Psychologists and therapists occasionally find time to get together with colleagues and discuss their practices. Among those working with children and teens, the topic almost always leads to a discussion of the rising rates of anxiety in kids. In my own practice, the shift began about ten years ago. Before that, the most common problems reported by families were behavioral problems. Beginning in about 2010 and at an increasing rate, the chief problem has been anxiety. Studies show that:
About one in three teens experience severe enough anxiety to lead to diagnosis at some point in their teen years. About 80% do not receive treatment.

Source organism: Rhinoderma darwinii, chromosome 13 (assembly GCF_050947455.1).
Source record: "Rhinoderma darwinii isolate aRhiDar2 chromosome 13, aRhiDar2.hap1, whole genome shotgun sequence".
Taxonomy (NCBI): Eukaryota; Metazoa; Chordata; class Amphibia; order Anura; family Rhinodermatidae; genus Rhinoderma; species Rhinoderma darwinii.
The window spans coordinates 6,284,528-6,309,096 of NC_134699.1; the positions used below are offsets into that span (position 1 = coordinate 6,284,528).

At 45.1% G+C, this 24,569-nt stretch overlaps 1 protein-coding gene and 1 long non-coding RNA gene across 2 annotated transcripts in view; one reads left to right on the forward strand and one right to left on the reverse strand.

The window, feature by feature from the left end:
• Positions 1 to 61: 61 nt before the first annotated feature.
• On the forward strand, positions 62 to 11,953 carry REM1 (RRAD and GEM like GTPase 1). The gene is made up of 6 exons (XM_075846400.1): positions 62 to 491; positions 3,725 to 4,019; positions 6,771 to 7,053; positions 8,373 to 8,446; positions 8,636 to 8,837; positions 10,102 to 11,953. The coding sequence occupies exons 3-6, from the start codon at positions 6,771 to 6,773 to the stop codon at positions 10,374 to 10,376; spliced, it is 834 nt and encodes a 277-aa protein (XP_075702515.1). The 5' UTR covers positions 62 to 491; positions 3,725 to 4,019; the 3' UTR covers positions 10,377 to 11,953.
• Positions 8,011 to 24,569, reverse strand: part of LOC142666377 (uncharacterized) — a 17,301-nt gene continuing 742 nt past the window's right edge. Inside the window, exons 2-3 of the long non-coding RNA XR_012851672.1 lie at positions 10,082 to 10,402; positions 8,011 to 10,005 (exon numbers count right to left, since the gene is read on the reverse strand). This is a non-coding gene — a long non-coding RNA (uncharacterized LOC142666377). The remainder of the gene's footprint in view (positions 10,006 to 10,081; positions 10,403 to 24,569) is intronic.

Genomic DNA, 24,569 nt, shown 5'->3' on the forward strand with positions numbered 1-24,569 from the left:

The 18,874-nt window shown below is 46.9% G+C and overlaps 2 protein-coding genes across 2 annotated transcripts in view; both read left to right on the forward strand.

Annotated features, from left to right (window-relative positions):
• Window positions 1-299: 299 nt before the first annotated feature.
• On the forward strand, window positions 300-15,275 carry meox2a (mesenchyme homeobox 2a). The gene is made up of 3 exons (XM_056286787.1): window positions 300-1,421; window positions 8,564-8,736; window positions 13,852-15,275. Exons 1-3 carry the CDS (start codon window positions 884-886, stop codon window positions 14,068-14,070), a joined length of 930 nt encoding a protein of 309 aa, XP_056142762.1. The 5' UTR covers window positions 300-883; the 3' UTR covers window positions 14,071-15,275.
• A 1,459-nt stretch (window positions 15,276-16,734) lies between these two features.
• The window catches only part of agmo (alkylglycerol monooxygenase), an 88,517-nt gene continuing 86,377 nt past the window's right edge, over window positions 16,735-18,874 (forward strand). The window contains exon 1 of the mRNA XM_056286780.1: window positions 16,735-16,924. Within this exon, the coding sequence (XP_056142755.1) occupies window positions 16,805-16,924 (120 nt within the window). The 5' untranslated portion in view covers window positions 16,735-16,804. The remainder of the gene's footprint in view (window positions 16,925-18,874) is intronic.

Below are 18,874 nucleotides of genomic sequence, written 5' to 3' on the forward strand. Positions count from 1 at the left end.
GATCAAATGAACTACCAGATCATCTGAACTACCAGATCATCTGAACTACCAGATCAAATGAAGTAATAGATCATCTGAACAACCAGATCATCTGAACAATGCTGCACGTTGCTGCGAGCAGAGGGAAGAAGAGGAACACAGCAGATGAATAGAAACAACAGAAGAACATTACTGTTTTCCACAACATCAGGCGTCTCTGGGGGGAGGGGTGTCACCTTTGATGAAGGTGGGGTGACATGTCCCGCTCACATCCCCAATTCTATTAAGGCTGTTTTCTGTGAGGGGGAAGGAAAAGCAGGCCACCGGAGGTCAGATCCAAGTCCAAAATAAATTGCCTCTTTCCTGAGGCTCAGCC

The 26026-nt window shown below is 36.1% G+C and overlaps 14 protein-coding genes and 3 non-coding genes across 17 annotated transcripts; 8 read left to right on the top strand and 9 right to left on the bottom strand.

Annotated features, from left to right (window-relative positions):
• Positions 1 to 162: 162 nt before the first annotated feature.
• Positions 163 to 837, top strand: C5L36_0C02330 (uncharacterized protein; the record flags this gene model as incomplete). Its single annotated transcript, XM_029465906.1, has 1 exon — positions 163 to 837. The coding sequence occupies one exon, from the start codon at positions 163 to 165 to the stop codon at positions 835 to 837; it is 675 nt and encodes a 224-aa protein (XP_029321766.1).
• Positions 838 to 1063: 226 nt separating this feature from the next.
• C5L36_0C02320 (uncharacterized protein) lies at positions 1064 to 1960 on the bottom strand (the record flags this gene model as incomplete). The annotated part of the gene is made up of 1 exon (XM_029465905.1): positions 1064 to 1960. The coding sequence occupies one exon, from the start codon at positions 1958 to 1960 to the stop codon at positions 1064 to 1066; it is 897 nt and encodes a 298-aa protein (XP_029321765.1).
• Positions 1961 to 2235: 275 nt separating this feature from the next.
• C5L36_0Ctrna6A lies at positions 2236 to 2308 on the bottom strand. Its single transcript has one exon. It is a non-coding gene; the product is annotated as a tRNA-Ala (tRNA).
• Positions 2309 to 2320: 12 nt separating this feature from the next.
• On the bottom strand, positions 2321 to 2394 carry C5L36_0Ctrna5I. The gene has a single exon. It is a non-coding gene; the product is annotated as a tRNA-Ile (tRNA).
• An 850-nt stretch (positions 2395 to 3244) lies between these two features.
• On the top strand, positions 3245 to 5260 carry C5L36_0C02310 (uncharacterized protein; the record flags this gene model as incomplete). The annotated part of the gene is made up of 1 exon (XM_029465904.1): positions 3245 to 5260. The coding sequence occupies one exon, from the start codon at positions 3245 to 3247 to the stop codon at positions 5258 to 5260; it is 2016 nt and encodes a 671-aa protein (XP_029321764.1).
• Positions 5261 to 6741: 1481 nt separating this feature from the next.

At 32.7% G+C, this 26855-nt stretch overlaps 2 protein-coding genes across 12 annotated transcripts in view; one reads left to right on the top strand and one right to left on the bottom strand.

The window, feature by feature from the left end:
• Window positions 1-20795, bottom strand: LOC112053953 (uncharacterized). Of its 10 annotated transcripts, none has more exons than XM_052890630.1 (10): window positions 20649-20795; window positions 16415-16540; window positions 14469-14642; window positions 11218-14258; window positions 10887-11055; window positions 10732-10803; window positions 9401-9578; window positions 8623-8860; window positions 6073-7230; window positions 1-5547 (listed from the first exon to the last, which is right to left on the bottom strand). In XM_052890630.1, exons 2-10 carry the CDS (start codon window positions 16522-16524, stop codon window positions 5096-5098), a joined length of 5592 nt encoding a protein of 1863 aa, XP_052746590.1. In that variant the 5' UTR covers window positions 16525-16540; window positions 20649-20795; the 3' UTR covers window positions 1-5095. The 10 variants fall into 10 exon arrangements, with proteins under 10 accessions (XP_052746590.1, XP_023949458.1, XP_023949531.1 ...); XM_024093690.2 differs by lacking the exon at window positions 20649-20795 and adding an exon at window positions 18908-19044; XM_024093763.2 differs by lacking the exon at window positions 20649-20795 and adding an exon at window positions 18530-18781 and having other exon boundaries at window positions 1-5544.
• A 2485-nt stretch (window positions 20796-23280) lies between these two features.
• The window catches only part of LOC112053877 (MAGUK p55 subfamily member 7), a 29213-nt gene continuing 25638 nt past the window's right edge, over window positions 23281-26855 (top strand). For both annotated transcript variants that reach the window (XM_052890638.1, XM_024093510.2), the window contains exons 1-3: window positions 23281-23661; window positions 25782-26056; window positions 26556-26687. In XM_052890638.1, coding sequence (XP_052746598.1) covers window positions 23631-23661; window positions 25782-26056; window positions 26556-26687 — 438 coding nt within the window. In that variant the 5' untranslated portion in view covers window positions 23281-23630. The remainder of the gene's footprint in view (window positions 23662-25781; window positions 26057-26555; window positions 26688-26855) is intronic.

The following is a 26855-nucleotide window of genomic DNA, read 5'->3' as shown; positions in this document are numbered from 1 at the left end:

Over the last ten years, rates of anxiety in teens have increased 17% to 20%. Almost half with anxiety describe their symptoms as mild, but 15% describe symptoms as severe.
Stress and anxiety are the primary concerns of the majority of college students seeking mental health care. A survey done annually on incoming college students found that 41% felt overwhelmed by all they have to do in 2016, compared with 28% in 2000, and 18% in 1985.
In my practice at Wake Family Psychology, PLLC, I like to describe my two broad-level goals as to 1) help your “Sam” (fill in child’s name) be the best Sam s/he can be, and 2) help Sam live life to the full (a nod to John 10:10 “to have life and have it abundantly”). Learning to understand and cope with anxiety is often an important part of this mission.